"The Federation gives continuity to Jewish values: [including]The supporting of Israel, the democratic homeland for the Jewish people". Why, then, should it support, even indirectly, organizations or programs whose mission or content runs counter to that? Doing so would actually violate the fiduciary responsibility that its board has to its donors. Since the founding principles of BDS include the fictitious "right" of return for descendants of refugees from the Arab war against the Jews in 1947-8, the BDS movement has clearly stated that its goal is not merely the end of Israel's occupation of the West Bank, nor the establishment of a Palestinian state living in peace next to a Jewish state of Israel; its goal is a Palestinian state in place of Israel.

The Muzzlewatch post then goes on to incorrectly charge that the "McCarthyite policy guidelines" would "seek to sever public ties that Jewish organizations, including progressive synagogues and arts and educational organizations, have with groups" that support BDS. Actually, the policy specifically refrains from that-- it only addresses funding of organizations that through their mission, activities or partnerships, support BDS. It explicitly points out that "Artistic presentations that may include critical perspectives of Jewish life or Israel and that, on balance, are consistent with JCF's core values" are considered to be in accord with the new policy. As far as any other activities, the policy only affects Israel-related programming. So if you are running an art exhibition or film festival that presents programming on Israel in partnership with those groups that support BDS, then you still have the freedom to present them; however, you should be seeking your financial support elsewhere than the Jewish Community Federation. Exactly as it should be, and no logical reason that Jewish Voice for BDS can provide to suggest otherwise.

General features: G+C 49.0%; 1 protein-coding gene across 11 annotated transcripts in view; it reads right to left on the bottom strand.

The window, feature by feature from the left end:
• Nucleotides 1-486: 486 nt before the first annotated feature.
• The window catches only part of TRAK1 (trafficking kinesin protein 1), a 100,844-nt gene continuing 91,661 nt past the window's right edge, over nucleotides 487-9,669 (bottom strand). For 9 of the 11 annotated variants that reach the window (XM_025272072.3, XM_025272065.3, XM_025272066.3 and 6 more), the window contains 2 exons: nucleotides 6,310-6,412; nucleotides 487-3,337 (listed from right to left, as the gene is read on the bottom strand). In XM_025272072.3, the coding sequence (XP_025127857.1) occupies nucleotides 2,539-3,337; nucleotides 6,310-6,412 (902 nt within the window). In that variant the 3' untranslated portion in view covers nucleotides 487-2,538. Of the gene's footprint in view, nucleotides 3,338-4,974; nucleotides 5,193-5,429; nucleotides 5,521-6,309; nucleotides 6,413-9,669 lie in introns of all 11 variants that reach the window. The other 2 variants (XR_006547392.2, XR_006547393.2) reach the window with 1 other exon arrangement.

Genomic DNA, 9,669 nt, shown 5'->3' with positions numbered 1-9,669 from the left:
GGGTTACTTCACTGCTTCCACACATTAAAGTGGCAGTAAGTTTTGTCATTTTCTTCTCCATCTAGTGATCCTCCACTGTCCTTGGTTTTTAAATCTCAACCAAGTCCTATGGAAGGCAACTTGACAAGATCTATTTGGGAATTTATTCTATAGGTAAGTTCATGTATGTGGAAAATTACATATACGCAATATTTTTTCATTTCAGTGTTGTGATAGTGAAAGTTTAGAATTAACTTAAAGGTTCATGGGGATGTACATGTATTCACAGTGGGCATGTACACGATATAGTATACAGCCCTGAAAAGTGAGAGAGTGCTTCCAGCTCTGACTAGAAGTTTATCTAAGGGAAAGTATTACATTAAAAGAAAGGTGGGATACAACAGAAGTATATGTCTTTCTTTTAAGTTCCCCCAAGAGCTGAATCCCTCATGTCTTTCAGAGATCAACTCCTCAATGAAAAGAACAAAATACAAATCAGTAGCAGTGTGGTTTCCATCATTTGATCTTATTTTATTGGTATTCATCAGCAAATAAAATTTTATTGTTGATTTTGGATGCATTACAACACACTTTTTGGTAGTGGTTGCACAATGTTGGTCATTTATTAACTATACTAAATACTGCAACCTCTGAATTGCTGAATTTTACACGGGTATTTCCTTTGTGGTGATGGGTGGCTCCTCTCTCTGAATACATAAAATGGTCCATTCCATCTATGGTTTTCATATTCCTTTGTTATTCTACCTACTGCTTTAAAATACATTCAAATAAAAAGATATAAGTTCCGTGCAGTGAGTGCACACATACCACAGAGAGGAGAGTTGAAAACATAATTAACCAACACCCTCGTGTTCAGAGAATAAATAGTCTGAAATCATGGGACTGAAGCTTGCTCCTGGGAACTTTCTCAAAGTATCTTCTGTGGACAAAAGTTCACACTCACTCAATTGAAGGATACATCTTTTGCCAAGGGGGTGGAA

Jewish Voice for BDS also charges that this will "impact the ability of Jewish organizations to partner with Christian, Quaker or Muslim groups, many of which support BDS." It certainly won't, for example, impact the ability to partner in activities such as feeding the hungry, or providing shelter to the homeless, which have nothing to do with Israel-related programming. Just another example of throwing as much mud against the wall as possible just to see what might stick. (It's another, and much more complicated, discussion as to whether Jewish community organizations should draw a line against working together with representatives of other religious groups that are actively supporting the elimination of Israel, if the project in question has nothing to do with Israel.)

This policy statement is a turning point-- not in its restatement of the existing values of the Federation, but in standing up against the creeping subversion of our community institutions by those who do not share and support those values. Jewish Voice for BDS is right about one thing, though--these guidelines are indeed aimed at them. After all, though they are a small fringe group, they have been vocally spitting in the face of this Jewish community's institutions for years. And the community, as embodied in its Federation, has finally said "Enough. We will not fund this agenda." No excommunication, no auto-da-fe, no fatwa, just a statement that those who wish to attack one of our central values shouldn't expect us to pay for it.

(And yes, I DO unconditionally love Israel, just like I unconditionally love my children. That won't stop me from criticizing their mistakes, or providing appropriate consequences for serious misbehavior. But it means that I won't beat them up physically, I won't starve them, and I won't stand by when someone else physically assaults them-- or threatens, quite publicly, to kill them.)